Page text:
As members of the church, we are often forced into cognitive dissonance. We hit that place again this year. Much of it seems to come from the untenable deification of leadership that seems widespread in our ranks.
Catholics claim that the pope is infallible
But no one believes is.
Mormons claim the prophet is fallible
But no one believes it.
The First Letter
Once again this past summer, we were pushed unnecessarily into the zone. This incident began with an official news released dated 7 June 2021.
First Presidency Announces Changes to General Conference
Saturday evening session will be discontinued; in-person attendance for October 2021 conference will not be available
The First Presidency of The Church of Jesus Christ of Latter-day Saints has announced changes to upcoming general conferences of the Church, which are held each April and October.
Beginning with October’s general conference and continuing thereafter, the Saturday evening sessions will be discontinued. Previously, a Saturday evening session was held for women (in October) and priesthood holders (in April). This change is being made because all sessions of general conference are now available to anyone who desires to watch or listen.
For the October 2021 general conference (to be held October 2–3), conference proceedings will originate from the Conference Center auditorium in Salt Lake City. Once again, the Conference Center will be closed to the public.
General conference is an opportunity for Church members and friends worldwide to receive messages about the Savior Jesus Christ from living prophets and apostles through ever-expanding technologies.
The Saturday evening session has been something of a discombobulation. This change was not disappointing to me.
To the best of my recollection, first it was male only. Then it was alternating male/female (when the women's session was deemed worthy of being officially included in General Conference, rather than being just an appendage). Girls from age eight and older were added with women. Boys could only attend from 12 and up.
Men's session was always 100% men in attendance and speaking. The church went to great lengths to insure this, even keeping the session from being broadcast on TV and allowing Ordain Women to make a public spectacle when trying to enter—even though the transcript was always printed in the conference issue of the Ensign.
Apparently men don't need insight from women.
Women's was mostly attended by women, but men were never barred. Speaking was alway divided, with men always being “keynote.”
Apparently men's insights are essential to women.
The reasoning given, above, for the change was “because all sessions of general conference are now available to anyone who desires to watch or listen.”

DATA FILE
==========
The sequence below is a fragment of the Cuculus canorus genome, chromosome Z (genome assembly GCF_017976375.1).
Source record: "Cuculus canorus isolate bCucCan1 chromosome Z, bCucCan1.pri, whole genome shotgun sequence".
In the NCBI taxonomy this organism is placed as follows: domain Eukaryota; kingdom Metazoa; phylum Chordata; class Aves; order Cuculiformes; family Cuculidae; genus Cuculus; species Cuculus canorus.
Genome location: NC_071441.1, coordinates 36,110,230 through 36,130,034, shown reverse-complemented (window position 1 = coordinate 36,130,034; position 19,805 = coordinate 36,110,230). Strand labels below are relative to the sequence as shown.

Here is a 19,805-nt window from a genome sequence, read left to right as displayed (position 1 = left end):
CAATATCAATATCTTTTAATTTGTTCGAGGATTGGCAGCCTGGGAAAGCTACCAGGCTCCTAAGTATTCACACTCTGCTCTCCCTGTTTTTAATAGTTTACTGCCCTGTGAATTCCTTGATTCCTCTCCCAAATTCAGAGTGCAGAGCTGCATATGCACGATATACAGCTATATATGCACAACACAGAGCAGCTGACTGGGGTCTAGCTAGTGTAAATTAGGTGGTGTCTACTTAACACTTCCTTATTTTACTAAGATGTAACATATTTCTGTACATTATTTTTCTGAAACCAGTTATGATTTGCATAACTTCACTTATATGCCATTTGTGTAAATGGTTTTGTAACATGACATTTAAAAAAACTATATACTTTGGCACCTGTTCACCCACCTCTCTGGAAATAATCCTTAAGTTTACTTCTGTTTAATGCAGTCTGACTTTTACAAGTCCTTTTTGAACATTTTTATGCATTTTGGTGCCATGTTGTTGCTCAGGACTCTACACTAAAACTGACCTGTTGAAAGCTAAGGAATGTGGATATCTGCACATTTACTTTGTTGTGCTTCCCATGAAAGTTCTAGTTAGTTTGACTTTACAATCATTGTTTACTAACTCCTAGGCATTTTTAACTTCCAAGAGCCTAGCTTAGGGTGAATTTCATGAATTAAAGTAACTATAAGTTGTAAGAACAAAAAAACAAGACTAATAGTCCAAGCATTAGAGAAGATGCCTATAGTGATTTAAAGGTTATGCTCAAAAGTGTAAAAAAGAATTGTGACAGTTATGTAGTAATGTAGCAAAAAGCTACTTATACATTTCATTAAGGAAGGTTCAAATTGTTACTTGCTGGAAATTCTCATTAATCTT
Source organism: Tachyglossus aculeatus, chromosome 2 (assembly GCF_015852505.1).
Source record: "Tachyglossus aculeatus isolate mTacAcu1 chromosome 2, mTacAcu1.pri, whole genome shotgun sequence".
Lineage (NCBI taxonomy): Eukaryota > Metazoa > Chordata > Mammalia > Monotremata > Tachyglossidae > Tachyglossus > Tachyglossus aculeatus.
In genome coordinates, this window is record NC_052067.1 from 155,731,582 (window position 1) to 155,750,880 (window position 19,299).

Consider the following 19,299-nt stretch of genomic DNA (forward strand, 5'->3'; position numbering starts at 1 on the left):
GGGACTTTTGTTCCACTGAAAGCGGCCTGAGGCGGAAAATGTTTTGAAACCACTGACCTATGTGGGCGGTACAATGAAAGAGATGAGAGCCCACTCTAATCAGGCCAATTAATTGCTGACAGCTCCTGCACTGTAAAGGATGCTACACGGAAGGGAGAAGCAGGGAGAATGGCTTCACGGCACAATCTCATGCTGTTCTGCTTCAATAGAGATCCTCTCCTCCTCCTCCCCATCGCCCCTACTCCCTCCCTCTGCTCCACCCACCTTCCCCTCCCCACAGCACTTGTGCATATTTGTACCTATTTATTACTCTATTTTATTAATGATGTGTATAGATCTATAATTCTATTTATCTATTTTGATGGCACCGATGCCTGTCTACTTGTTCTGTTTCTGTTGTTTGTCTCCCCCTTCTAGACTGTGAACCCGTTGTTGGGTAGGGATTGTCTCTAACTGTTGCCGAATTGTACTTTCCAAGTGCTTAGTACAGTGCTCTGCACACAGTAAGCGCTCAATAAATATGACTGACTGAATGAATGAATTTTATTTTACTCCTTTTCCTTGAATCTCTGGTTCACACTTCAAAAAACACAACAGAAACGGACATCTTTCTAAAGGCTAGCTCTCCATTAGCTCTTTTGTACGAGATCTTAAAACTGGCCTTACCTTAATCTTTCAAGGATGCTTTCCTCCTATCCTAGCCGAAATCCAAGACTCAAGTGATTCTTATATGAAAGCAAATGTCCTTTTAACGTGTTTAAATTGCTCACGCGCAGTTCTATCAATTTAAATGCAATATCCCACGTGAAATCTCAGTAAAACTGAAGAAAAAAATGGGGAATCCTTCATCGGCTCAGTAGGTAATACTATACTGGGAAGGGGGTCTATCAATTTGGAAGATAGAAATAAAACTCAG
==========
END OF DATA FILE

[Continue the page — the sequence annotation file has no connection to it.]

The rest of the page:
That's been the case for years and I'm not sure how anything has changed. But, whatever. Those in administrative leadership can make those changes for whatever reason they choose.
The Second Letter
Then, there was another official news release dated 27 July 2021. In fact, this time it was a full on first presidency letter.
The First Presidency Continues the Saturday Evening Session of General Conference
“Holding this session will allow for more gospel topics to be taught and permit more general leaders to address the conference”
The First Presidency of The Church of Jesus Christ of Latter-day Saints sent the following letter today, July 27, 2021, to leaders of the faith around the world.
Dear Brothers and Sisters:
A basic principle of the gospel of Jesus Christ is the blessing of continuing revelation wherein the Lord reveals His will, “giving line upon line, precept upon precept; here a little, and there a little” (Doctrine and Covenants 128:21). The Lord directs His work according to changing circumstances and needs. For example, the format and schedule of general conference have been changed many times over the years. Some sessions of general conference were designated for specific groups of members or leaders, such as the welfare session, the women’s session, the priesthood session, and other sessions designed to address topics pertinent to specific organizations of the Church.“We recognize the increasing challenges facing members of the Church worldwide in our day. An important way to fortify against these challenges comes through hearing the word of God (see Alma 31:5). Therefore, after additional study and prayer, we have felt impressed to continue to hold the Saturday evening session of general conference.”
In June 2021, we announced changes to the next general conference wherein the Saturday evening session would no longer be held. This decision was based on changes in technology that make it possible for all members and friends to view each session of general conference, including the women’s session and the priesthood session.
We recognize the increasing challenges facing members of the Church worldwide in our day. An important way to fortify against these challenges comes through hearing the word of God (see Alma 31:5). Therefore, after additional study and prayer, we have felt impressed to continue to hold the Saturday evening session of general conference, albeit in a different format than in the past.